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28 Feb 2014

Freelancing as an Indie Developer (the Right Way)

So here’s the situation: you want additional funding for your indie game, yet you have no idea where you should turn. You do not want to use Kickstarter to fund your indie game as you do not like the idea of marketing nonstop throughout the month and dealing with all of those backer rewards. It’s understandable. You also do not want to deal with Steam Early Access (if you are developing a PC game), as you don’t feel comfortable with using this method either. You could either spend months tightly budgeting and developing your game when you have the funds to do so, but you really don’t want to do this either. You want additional funding now, so what can you do?

 

Freelance.

 

As an indie developer, you have skills that countless clients around the world need today. Whether you’re skilled at programming, drawing, making music, or a combination of both, you are a skilled individual that can make extra money on the side. Below are a few tips you need to keep in mind when freelancing to fund your game and get it out to the masses in a timely manner.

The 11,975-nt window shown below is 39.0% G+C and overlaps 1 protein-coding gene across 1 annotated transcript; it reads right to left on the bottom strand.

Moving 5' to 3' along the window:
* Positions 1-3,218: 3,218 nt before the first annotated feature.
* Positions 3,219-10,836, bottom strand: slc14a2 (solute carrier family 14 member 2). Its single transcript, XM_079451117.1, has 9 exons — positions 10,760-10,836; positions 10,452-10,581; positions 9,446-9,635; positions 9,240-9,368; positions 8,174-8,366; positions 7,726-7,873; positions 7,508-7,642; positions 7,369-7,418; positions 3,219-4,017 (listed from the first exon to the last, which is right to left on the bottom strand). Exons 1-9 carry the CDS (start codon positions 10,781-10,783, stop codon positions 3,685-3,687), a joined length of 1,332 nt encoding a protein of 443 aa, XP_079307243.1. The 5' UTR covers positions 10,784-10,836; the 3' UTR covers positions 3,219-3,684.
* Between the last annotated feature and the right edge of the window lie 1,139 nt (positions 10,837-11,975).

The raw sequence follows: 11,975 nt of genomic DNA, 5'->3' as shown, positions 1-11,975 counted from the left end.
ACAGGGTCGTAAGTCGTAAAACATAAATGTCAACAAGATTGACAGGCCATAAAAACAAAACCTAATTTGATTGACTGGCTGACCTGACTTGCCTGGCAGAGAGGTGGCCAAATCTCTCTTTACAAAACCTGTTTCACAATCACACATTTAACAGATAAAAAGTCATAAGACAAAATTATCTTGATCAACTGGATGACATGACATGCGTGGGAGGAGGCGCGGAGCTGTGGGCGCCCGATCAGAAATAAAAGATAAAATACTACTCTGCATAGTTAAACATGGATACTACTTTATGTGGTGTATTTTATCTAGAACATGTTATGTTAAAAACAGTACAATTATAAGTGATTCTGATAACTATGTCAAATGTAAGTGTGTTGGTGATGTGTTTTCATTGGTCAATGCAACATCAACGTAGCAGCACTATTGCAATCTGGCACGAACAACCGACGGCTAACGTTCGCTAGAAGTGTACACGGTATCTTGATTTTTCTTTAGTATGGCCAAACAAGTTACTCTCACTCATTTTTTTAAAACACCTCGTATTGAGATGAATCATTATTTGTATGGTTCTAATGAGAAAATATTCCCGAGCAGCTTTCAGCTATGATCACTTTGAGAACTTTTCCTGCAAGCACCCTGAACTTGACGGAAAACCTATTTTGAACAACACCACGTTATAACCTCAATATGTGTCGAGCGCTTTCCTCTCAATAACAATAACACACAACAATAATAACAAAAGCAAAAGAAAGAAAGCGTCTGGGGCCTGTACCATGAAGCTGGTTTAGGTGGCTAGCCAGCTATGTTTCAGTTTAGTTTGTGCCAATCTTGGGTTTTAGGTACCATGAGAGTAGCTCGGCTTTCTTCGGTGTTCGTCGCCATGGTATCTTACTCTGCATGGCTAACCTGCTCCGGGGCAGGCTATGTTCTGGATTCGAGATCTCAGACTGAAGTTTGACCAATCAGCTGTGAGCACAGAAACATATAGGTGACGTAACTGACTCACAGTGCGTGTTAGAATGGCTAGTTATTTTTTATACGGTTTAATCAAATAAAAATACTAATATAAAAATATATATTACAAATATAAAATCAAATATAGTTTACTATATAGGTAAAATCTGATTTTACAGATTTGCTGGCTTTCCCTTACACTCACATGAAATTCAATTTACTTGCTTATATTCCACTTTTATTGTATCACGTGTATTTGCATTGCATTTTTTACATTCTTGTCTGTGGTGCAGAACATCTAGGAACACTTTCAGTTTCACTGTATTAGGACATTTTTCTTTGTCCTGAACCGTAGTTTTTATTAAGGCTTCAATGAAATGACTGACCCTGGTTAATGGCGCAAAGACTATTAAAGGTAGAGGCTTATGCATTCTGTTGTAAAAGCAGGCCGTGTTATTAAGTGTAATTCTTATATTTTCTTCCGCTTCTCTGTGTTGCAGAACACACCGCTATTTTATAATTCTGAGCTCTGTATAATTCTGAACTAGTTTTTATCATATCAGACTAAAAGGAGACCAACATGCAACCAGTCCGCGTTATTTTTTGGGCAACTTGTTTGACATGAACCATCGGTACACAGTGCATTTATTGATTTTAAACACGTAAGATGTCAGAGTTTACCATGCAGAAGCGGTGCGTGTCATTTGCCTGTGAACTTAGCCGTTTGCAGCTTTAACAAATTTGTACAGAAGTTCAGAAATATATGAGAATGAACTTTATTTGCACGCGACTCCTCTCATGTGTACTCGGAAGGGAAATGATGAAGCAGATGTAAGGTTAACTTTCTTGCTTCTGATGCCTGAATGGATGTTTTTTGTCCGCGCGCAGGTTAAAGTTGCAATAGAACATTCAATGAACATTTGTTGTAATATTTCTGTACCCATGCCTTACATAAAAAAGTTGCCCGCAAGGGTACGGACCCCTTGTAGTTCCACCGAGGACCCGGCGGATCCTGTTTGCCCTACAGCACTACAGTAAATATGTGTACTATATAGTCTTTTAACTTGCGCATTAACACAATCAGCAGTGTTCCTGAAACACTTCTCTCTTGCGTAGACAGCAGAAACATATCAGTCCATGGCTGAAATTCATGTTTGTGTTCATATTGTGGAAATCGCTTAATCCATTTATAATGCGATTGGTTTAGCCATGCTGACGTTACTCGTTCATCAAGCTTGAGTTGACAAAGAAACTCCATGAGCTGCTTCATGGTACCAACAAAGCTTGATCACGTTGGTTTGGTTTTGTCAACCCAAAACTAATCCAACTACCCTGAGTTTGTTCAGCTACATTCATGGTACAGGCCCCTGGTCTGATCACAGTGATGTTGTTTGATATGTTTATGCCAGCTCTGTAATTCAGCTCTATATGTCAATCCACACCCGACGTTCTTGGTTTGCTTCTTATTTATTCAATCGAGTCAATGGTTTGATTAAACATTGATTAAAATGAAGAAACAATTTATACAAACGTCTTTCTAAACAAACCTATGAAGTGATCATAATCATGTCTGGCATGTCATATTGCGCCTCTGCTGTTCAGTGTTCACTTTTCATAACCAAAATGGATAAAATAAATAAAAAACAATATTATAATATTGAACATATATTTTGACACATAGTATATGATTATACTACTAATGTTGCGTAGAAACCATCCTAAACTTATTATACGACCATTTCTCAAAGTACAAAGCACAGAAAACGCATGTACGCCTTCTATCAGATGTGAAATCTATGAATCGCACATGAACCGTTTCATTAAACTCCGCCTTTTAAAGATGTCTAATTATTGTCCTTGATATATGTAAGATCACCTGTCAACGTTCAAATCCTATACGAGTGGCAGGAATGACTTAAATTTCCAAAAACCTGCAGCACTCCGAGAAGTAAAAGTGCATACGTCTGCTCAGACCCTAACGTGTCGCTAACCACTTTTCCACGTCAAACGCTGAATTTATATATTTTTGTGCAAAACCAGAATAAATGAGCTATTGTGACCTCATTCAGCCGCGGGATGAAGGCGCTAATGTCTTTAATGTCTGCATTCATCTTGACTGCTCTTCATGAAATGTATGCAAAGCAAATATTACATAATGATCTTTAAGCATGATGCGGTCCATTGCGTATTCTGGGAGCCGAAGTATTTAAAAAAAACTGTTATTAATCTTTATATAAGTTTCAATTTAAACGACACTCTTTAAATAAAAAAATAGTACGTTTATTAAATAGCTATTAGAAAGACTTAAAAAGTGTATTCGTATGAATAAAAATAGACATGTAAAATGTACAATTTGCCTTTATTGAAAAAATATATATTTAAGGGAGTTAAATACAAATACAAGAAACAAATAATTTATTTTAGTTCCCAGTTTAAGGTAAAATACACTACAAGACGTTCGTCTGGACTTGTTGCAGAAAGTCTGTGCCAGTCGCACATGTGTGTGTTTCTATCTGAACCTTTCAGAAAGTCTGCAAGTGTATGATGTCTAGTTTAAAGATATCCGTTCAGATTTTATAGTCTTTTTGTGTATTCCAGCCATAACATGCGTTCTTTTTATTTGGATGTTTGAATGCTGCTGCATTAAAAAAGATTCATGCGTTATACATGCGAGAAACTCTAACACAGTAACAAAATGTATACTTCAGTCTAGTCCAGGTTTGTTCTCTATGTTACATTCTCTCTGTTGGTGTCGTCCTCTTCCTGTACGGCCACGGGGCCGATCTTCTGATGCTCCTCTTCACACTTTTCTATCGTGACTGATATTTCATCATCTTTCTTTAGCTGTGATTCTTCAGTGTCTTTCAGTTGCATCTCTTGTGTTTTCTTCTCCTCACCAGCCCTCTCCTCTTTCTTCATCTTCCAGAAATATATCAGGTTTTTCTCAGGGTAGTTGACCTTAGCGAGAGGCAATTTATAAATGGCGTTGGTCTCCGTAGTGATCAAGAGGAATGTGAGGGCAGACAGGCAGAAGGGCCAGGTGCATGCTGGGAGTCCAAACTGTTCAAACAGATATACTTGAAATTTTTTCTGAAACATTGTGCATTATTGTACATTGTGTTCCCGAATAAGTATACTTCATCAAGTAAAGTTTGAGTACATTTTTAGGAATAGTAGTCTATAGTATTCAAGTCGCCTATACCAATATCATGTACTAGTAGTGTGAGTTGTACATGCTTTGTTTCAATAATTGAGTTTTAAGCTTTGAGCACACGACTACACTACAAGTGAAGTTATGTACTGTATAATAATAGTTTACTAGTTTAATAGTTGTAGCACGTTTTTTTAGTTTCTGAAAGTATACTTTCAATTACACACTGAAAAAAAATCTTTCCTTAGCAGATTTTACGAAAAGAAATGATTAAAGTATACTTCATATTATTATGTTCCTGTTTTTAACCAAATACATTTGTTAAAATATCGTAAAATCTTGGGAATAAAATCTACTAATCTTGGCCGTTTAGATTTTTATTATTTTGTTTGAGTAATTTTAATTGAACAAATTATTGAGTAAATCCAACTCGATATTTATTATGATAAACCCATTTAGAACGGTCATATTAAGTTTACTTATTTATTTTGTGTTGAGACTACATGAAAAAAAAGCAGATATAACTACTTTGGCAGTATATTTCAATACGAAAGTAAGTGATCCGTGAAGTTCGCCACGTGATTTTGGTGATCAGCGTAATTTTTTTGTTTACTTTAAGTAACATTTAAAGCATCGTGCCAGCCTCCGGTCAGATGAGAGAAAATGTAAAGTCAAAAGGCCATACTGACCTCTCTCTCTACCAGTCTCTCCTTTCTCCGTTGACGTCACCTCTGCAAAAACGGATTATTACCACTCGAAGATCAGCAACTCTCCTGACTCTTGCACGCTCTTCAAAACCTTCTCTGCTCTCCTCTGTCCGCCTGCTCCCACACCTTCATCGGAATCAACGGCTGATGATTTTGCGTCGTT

Never blindly trust a client

As a freelancer, I can attest to this. It’s quite rare to find a client that you can trust 100%. In the years I have been freelance writing, I can honestly say there’s probably a handful of clients I have ever found that I can honestly trust 100% (Game Academy founder Trey Smith being one of them, of course). A client should only gain your unconditional trust if they are proven to pay on time every time, provide you with constructive criticism only when you deserve it, they go above and beyond to make you feel as if you have done a great job, and of course, they show you respect. When working for them, you should never feel as if you are just a cog in their machine and are expendable. Rather, they need to make you feel as if you have worth, are valued, and your work is appreciated.

That isn’t to say that most clients you meet are going to be trying to rip you off. Sure, there are those unsavory clients that want to get as much work from you at the cheapest rate possible (more on that in a moment), and then kick you to the curb to find someone else. There are also those that would love nothing more than to ‘go missing’ and opt to not pay you for your hard work (and believe me, these types of clients exist).